Topic 1: Introduction to Entrepreneurship
This unit presents the ideas, theories and examples of entrepreneurship. The learning unit is introductory as it focus on explaining key concepts and providing examples, such as entrepreneurship, intrapreneurship, social entrepreneurship and corporate social entrepreneurship. The unit also focuses on the context for entrepreneurship to happen and flourish, including key aspects such as innovation, corporate identity, purpose, perception, rules, routines and the use of the external environment. Specific unit content: Concepts of entrepreneurship Examples of entrepreneurship The entrepreneur and the components of the entrepreneurial mindset
Topic 2: Introduction to Corporate Social Entrepreneurship
This learning unit introduces the concept of Corporate Social Entrepreneurship (CSE), related theories and ideas. The unit also presents key aspects for individuals implementing CSE to consider and succeed, e.g. corporate identity, need for change, the importance of purpose and perception, rules and routines, networks and stakeholders, use of local circumstances. Based on a real-world approach, the key CSE dimensions and relevant case studies are depicted, which will provide students with the tools to implement CSE.
Topic 3: Innovation and Entrepreneurship
This learning unit introduces potential entrepreneurs and learners on the subject to the world of business innovation. In a demystifying approach, the technological and non-technological aspects of innovation are explained, as well as the different levels by which business innovation can occur. This unit presents different ways by which individuals can be responsive in their own environment by exploring opportunities, adapting and creating innovative solutions for changing environments. Specific unit content: Business innovation concept The four different types of business innovation The three different levels of business innovation Incremental vs. Radical innovation
Topic 4: Introduction to strategic planning
This learning unit aims at presenting down-to-earth methods for entrepreneurs to assess their resources and identify the best solutions to explore opportunities, adapt to them and create innovative solutions for their organisations. The unit explores tools that allow ideas to be developed and converted into value for the organisation and its employees. This unit invites the student to visit different perspectives by which strategy can be formulated and implemented. Specific unit content: Explaining strategy and strategic planning Key elements of strategic planning Generic strategies model Strategic stages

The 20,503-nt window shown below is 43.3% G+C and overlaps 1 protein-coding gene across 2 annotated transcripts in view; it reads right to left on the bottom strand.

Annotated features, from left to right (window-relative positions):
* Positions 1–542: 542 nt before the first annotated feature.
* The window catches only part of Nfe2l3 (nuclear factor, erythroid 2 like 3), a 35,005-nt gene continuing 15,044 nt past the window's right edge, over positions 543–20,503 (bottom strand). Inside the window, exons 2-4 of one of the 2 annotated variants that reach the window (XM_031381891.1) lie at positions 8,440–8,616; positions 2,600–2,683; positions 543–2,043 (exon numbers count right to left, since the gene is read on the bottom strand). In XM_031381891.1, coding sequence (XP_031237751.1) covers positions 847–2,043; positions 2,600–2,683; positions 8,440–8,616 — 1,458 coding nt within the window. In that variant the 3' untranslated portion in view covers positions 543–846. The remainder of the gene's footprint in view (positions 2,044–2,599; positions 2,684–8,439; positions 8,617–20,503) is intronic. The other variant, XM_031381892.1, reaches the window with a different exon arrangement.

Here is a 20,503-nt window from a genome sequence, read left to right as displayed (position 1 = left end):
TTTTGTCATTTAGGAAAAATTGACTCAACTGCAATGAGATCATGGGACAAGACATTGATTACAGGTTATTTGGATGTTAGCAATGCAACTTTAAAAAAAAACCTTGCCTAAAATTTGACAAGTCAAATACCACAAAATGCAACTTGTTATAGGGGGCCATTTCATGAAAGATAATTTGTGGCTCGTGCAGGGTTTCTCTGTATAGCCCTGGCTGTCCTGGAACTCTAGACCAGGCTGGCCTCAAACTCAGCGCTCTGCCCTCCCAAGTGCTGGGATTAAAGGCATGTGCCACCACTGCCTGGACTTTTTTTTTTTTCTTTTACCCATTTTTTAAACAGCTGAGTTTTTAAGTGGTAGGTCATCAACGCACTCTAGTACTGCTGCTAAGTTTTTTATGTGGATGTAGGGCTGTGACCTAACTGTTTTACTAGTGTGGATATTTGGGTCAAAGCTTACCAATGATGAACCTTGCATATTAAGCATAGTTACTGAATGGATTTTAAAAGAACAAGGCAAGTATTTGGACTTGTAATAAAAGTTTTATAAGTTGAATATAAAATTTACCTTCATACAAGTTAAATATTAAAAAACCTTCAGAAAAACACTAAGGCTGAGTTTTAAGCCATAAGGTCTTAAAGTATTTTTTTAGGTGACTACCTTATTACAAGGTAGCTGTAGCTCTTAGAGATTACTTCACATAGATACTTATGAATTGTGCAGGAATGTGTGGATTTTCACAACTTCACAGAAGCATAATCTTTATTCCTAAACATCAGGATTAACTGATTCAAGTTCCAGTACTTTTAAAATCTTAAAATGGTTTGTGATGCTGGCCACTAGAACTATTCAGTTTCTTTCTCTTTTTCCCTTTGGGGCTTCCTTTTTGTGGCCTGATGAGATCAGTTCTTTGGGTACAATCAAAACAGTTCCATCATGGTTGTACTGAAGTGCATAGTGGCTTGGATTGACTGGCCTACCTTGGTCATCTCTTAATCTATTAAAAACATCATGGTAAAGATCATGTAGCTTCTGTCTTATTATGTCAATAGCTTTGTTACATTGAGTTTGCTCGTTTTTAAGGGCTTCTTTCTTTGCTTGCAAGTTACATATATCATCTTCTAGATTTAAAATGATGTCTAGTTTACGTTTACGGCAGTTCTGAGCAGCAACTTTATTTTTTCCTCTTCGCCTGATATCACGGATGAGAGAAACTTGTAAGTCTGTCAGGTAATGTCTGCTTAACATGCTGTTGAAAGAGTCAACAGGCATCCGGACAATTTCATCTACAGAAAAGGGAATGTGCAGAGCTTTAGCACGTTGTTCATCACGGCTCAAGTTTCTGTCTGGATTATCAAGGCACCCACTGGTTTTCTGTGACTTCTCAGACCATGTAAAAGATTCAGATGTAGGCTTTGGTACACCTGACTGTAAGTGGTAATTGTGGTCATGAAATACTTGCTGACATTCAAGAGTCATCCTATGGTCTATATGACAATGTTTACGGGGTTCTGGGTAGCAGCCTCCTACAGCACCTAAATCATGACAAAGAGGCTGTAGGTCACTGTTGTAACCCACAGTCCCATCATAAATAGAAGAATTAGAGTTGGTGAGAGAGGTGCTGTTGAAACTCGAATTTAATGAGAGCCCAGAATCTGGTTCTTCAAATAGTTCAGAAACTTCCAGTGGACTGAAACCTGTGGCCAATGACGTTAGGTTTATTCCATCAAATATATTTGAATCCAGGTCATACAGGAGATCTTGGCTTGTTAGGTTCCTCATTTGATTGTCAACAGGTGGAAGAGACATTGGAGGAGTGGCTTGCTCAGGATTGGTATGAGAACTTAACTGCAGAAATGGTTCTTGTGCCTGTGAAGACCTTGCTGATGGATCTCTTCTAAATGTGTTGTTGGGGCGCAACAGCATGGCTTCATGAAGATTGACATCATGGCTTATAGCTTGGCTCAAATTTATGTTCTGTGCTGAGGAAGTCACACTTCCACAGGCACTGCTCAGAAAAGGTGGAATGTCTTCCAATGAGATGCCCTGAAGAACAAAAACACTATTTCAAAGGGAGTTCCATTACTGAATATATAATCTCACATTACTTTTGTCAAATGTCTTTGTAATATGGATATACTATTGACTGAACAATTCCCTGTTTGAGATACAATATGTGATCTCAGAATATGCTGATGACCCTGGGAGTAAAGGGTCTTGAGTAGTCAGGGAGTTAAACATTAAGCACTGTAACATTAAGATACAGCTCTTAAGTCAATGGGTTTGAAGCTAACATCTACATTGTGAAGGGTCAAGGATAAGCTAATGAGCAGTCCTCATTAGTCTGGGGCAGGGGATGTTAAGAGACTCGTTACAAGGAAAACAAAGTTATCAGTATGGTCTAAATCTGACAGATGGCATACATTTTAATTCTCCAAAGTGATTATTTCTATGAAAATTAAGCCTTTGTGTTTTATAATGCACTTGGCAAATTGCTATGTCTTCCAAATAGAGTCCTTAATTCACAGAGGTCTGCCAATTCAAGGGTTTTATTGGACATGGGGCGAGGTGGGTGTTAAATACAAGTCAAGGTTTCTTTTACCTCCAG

Topic 5: Introduction to social innovation
This learning unit introduces and discusses key concepts to understand social innovation. This learning unit also explores (i) how sustainability can be considered in business operation and culminate with social innovation; and (ii) the connection between social challenges and business innovation. Specific unit content: The issues for sustainability Social innovation concepts Business models for sustainability
Introduction to Corporate Social Entrepreneurship

Knowledge-based interactions that happen in a region create knowledge flows because these interactions lead to knowledge transmission and diffusion. Entrepreneurs can benefit of knowledge flows available in their region by interacting with regional actors, i.e. individuals who were involved during the development of the knowledge or already possess it, and also benefit by understanding the determinants of knowledge flows. Thus, it is important to understand knowledge flows as they can increase the capacity of organisations to innovate.



Knowledge flows can be tacit or codified. The more tacit it is, the more difficult it is propagated. The more novel it is, the more expensive it will be to convert it into innovation. Moreover, excludability mechanisms (eg. patents and secrecy) prevent entrepreneurs to obtain the knowledge.


What determines knowledge flows?


Depends on different aspects:


•The extent to which knowledge is codified or tacit, i.e. how easy it can be transferred to other parties.
•Excludability, i.e. the ability to prevent other parties from using knowledge. Partial excludability is a characteristic of tacit knowledge and knowledge that requires considerable expertise to understand. It can happen through enforcement of IP rights, but also by other means such as secrecy, agreements or social norms.
•The extent to which knowledge already exists or has a prospective nature, i.e. whether knowledge is yet to be developed.


Hopp, C., Antons, D., Kaminski, J., and Salge, T. O. (2018). What 40 years of research reveals about the difference between disruptive and radical innovation. Harvard Business Review.
Mulgan, G., Tucker, S., and Ali, R., Sanders, B. (2007) Social innovation: what it is, why it matters and how it can be accelerated. Basingstoke Press.
Nagy, D., Schuessler, J., & Dubinsky, A. (2016) Defining and identifying disruptive innovations. Industrial Marketing Management, 57, 119-126.
OECD (2018) Oslo Manual, 4th Edition. OECD Press. Available at
Roberts, E. B. (2015) Managing invention and innovation. Research-Technology Management, 50(1), 35-54.
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